Denon AVR-X6300H
This receiver’s set-up system is close to that of the Denon AVR-X2300W; you can read the details there. The calibration and signal processing is performed by Audyssey MultEQ 32, so it’s all very high quality. But there are, as is often the case, a couple of things you should watch out for. When we started playing network music — using losslessly compressed FLAC files — the system initially sounded a little harsh and bitey. Exploring things, it turned out that an audio ‘Restorer’ circuit was switched on. That’s the kind of thing that purports to correct for the losses in lossily compressed audio, such as MP3. It’s ineffective for that purpose, and positively damaging for FLAC. So switch it off.
One other thing worth looking into is much more positive. Denon receivers have an optional separate setting for two-channel playback. That means you can have the bass redirected to the subwoofer for surround material from your movies, but then have quite different settings for your two-channel music. Just go into the speakers set-up, choose ‘Manual’ and consider switching off the subwoofer if your speakers have been identified as ‘Small’ but you know them to be bass competent.
And then select ‘Direct’ as the playback mode to eliminate EQ, and you’re getting something close to a pure, unprocessed signal path. We listened to a lot of music in this mode, mostly network audio and vinyl, and in both cases it was delightful. The performance brought to mind that delivered by an old-fashioned but high quality analogue system. Control over the loudspeakers was excellent, including with a large four-ohm pair we sometimes use at the front.
And the result was equally impressive with 5.1.4 sound during movies. We didn’t add an extra pair of amplifier channels for surround rear. We put on the Ultra HD Blu-ray version of Mad Max: Fury Road just to make sure that the Atmos was working as expected, and ended up spending the whole two hours re-watching the movie. The transmission of the wide colour gamut, high dynamic range video was perfect, while the Dolby Atmos sound was delivered to spectacular effect. This is a movie which must be watched loudly, and this receiver permits that, in full.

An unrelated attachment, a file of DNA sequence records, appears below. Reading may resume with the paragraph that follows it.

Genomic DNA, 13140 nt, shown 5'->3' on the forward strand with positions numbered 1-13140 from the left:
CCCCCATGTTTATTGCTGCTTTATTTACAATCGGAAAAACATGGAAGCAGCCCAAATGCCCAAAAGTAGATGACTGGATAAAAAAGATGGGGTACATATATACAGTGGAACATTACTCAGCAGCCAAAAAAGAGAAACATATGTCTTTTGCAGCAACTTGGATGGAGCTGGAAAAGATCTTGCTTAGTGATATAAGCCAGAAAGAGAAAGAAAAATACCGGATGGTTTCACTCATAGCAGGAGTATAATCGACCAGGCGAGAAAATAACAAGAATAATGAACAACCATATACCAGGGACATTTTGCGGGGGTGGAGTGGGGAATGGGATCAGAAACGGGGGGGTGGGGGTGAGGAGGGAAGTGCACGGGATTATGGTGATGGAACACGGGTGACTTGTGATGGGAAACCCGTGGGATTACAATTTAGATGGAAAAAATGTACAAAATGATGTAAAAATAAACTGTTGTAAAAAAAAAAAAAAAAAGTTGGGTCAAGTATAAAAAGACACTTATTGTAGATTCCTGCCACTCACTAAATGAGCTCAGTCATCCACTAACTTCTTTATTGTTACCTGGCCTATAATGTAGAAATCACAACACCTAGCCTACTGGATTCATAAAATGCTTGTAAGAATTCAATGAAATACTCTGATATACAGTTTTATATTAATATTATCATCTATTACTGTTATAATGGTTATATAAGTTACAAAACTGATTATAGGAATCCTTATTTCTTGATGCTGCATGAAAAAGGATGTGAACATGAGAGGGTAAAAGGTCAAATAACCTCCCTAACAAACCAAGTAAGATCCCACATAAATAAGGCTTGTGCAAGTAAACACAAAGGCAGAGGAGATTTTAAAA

The network audio functionality worked perfectly, even over Wi-Fi. We enjoyed double-speed Direct Stream Digital, and our collection of remastered 192kHz, 24-bit FLAC renditions of the Blue Note Records back catalogue. All the playback was delivered gaplessly of course.
Amid such a wealth of features and raw performance, the HEOS multiroom functionality might seem like a small thing. But it was actually a real icing, because it opens up your whole home to this receiver. Using the HEOS app we could not only easily access online music services, we could digitally pipe music from any input on the AVR-X6300H (the ‘H’ marks the HEOS compatibility) to either of the two HEOS 5 speakers we had available.
That included music from the turntable we connected to the receiver. And from the DAB+ tuner also plugged into it. Of course, while the standalone HEOS speakers are rather fine within their category, they can’t measure up in audiophile terms to a proper speaker system driven by the Denon receiver. But, then, they can return the favour to the receiver. It can in turn playback source devices plugged into HEOS units. And as the HEOS platform spreads into more products, including those from sister brand Marantz, its potential power for sharing audio around the home only increases.
If you’re in the market for a networked AV receiver, you aren’t really looking to do much 
compromising. And that’s something you won’t have to worry about with the Denon AVR-X6300W. Its connectivity and performance are excellent, and HEOS brings the potential to expand beyond your AV system and use this receiver as a hub for the whole home. 

Click for magazine pages as PDFDenon AVR-X6300H networked AV receiver
Price: $4699

+ No compromise performance
+ Two-channel mode
+ HEOS compatibility

- No AAC or aptX for Bluetooth

Tested with firmware: 0330-4936-2341-6404

Power: 9 x 140W (into 8 ohms, 20-20,000kHz, 0.05% THD, two channels driven)
Inputs: 8 x HDMI, 2 x component video, 5 x composite video, 7 x analogue stereo, 
1 x phono, 0 x 7.1 analogue, 2 x optical digital, 2 x coaxial digital, 1 x Denon Link, 1 x USB, 
1 x Ethernet, Wi-Fi, Bluetooth, AM/FM antenna 
Outputs: 2 x HDMI, 1 x component video (assignable), 1 x composite video, 1 x 11.2 pre-out, 11 pairs speaker binding posts, 1 x 6.5mm headphone
Zone: 1 x HDMI, 1 x component video (assignable), 1 x composite video, 2 x analogue stereo, assignable amplifiers
Other: 1 x set-up mic, R/C I/O, 2 x 12V DC out, RS-232C
Dimensions: 434 x 167 x 393mm
Weight: 14.5kg